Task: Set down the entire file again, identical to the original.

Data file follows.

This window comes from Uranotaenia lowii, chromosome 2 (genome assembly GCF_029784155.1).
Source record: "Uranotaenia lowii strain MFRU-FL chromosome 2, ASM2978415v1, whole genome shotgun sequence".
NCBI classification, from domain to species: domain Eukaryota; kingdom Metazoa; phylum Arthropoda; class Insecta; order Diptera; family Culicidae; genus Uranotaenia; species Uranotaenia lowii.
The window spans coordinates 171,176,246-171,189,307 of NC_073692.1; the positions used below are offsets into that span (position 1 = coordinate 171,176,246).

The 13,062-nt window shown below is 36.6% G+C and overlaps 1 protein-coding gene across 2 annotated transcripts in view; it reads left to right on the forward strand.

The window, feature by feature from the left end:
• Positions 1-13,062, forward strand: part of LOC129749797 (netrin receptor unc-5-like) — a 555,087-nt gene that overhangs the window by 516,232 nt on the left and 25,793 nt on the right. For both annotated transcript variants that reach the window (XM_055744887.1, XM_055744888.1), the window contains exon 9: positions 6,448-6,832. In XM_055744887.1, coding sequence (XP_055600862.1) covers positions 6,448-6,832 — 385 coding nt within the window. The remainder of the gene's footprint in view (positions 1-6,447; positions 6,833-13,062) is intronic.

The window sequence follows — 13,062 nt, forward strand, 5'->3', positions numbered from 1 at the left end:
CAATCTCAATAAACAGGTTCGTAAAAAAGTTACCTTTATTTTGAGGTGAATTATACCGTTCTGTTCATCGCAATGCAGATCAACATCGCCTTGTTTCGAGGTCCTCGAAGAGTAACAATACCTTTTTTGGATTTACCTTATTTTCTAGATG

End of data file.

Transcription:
This window comes from Uranotaenia lowii, chromosome 2 (genome assembly GCF_029784155.1).
Source record: "Uranotaenia lowii strain MFRU-FL chromosome 2, ASM2978415v1, whole genome shotgun sequence".
NCBI classification, from domain to species: domain Eukaryota; kingdom Metazoa; phylum Arthropoda; class Insecta; order Diptera; family Culicidae; genus Uranotaenia; species Uranotaenia lowii.
The window spans coordinates 171,176,246-171,189,307 of NC_073692.1; the positions used below are offsets into that span (position 1 = coordinate 171,176,246).

The 13,062-nt window shown below is 36.6% G+C and overlaps 1 protein-coding gene across 2 annotated transcripts in view; it reads left to right on the forward strand.

The window, feature by feature from the left end:
• Positions 1-13,062, forward strand: part of LOC129749797 (netrin receptor unc-5-like) — a 555,087-nt gene that overhangs the window by 516,232 nt on the left and 25,793 nt on the right. For both annotated transcript variants that reach the window (XM_055744887.1, XM_055744888.1), the window contains exon 9: positions 6,448-6,832. In XM_055744887.1, coding sequence (XP_055600862.1) covers positions 6,448-6,832 — 385 coding nt within the window. The remainder of the gene's footprint in view (positions 1-6,447; positions 6,833-13,062) is intronic.

The window sequence follows — 13,062 nt, forward strand, 5'->3', positions numbered from 1 at the left end:
CAATCTCAATAAACAGGTTCGTAAAAAAGTTACCTTTATTTTGAGGTGAATTATACCGTTCTGTTCATCGCAATGCAGATCAACATCGCCTTGTTTCGAGGTCCTCGAAGAGTAACAATACCTTTTTTGGATTTACCTTATTTTCTAGATG